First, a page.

Basement Crack Repair

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Basement Wall, Floor, and Foundation Crack Repair

A basement crack can be caused by numerous reasons, such as drying shrinkage, thermal movement, foundation settling, and shifting foundations, as well as concrete mixing and application mistakes made during construction.

It is possible for foundation cracks to multiply and widen over time, resulting in water seepage, dampness, mold, and even weakened structural integrity. As a result, your home’s value and your quality of life can be adversely affected. Stable, dry basements are the result of solid foundations.

Although concrete cracks in basement walls and floors are common, it is not a good idea to ignore them. Instead, homeowners should check for cracks in their basement walls and floors and respond accordingly.

Basement Crack Repair Methods

 

Injecting sealant from the inside is the most convenient method for concrete and concrete/cinder block basement walls. Depending on the damage and environmental hazards, repairs can be quick and inexpensive or elaborate and technical. A crack is often repaired by injecting polyurethane or epoxy into it.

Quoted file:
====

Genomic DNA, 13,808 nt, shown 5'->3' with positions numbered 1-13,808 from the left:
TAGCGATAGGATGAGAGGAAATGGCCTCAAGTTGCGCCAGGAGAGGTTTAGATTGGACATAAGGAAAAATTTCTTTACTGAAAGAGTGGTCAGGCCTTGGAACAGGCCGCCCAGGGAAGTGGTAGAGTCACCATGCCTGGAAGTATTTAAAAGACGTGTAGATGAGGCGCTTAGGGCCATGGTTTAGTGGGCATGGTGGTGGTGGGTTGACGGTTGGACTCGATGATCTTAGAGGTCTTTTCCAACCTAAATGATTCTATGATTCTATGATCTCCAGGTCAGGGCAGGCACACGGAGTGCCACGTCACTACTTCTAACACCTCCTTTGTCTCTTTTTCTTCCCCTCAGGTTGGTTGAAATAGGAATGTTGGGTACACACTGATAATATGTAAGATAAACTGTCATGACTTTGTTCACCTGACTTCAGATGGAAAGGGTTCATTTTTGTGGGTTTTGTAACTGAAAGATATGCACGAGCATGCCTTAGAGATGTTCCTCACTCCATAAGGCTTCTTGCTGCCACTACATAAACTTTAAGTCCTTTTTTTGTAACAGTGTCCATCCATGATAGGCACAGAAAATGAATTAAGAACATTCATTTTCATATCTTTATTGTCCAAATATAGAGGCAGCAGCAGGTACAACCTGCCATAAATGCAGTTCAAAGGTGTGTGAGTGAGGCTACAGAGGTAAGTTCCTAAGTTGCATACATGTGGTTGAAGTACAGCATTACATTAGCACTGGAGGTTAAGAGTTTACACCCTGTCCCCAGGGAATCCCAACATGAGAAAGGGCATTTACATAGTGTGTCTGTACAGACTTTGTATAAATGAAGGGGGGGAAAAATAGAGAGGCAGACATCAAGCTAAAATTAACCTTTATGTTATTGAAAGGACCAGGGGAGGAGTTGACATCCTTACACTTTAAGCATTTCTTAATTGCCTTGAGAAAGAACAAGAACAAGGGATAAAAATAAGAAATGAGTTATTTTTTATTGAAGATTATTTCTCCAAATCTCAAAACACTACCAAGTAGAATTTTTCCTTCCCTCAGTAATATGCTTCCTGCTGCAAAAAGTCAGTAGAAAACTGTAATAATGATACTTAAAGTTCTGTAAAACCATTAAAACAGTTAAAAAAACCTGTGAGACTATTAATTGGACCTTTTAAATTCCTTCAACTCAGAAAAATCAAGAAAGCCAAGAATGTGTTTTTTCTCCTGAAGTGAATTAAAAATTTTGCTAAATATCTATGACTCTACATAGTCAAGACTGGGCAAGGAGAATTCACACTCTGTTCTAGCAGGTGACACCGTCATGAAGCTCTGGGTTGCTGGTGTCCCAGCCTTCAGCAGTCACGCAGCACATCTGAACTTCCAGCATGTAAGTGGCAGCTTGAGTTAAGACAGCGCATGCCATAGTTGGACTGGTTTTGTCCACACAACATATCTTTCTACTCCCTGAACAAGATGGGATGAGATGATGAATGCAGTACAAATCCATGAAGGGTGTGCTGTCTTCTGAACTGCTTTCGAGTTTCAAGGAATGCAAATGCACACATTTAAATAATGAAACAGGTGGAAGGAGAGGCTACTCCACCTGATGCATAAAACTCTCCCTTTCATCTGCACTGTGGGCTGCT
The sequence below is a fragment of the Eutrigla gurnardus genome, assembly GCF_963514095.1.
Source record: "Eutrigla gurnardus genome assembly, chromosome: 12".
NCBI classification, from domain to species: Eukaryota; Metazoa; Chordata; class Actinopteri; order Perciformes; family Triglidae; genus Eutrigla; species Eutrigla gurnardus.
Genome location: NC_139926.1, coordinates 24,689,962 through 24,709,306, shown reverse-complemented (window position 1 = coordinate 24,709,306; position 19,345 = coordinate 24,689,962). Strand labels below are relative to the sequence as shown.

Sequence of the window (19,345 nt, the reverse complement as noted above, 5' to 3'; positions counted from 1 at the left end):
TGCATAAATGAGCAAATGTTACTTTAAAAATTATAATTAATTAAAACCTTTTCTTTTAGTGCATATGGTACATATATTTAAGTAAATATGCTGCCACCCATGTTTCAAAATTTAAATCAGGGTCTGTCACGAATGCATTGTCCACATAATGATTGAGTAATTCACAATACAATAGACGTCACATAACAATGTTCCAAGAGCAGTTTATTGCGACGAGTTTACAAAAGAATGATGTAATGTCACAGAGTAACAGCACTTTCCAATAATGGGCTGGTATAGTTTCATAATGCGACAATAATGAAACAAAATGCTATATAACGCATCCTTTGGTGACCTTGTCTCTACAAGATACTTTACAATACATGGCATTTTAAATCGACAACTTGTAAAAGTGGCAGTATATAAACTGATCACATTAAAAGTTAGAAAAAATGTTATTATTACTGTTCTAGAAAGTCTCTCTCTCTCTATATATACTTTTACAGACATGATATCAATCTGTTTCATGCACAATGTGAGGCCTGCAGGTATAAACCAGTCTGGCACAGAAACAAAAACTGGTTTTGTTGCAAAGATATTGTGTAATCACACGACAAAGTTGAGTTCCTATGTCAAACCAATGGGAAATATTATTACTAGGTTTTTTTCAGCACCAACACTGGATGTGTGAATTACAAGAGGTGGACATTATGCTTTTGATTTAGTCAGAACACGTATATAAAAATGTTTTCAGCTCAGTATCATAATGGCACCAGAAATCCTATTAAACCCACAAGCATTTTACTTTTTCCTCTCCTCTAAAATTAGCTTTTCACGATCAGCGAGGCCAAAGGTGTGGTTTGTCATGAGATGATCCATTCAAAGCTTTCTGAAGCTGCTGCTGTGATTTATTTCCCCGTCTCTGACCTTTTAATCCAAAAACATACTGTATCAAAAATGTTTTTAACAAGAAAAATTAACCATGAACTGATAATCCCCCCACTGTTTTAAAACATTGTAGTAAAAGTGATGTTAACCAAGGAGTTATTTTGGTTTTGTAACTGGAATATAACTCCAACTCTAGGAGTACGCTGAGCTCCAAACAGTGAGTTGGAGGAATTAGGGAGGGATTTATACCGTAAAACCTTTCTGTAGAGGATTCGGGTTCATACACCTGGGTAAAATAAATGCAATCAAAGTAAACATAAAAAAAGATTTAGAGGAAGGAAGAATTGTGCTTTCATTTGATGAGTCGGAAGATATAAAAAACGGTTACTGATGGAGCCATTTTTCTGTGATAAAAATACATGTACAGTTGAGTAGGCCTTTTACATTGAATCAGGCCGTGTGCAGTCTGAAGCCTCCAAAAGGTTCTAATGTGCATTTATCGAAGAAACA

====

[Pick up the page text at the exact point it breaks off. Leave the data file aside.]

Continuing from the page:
Cracks in poured concrete foundation walls are solid and monolithic in structure, and can be injected directly with a chemical polyurethane grout grout or epoxy resin.

There are countless cold joints in concrete/cinder block foundation walls, creating a barrier easy for water to breach. Cracks in concrete/cinder block foundation walls are usually porous and constructed from many pieces held together by mortar. Cold joints are surfaces where an existing substrate and a new substrate, in this case the mortar, form a non-monolithic gap with no or very low bond strength.  Therefore block walls are typically less easily water-tightened by direct injection into cracks, but rather by more extensive curtain or bladder injection – by moving chemical grout behind the structure from an inside injection grid pattern.

Last but not least we must differentiate between dry and wet basement cracks and their structural implications. Often, and depending on the location, basement cracks result in water seepage and need to be sealed rather than structurally repaired. Please read the Epoxy/Polyurethane Comparison for more information.

Basement crack repair kits are available specifically designed for concrete and masonry crack repair for many circumstances, and more often for poured concrete walls than block walls – for the reasons mentioned above.

When deciding on a crack repair strategy and basement crack repair system, it is always advisable to seek advice from a professional and licensed contractor.

 

 

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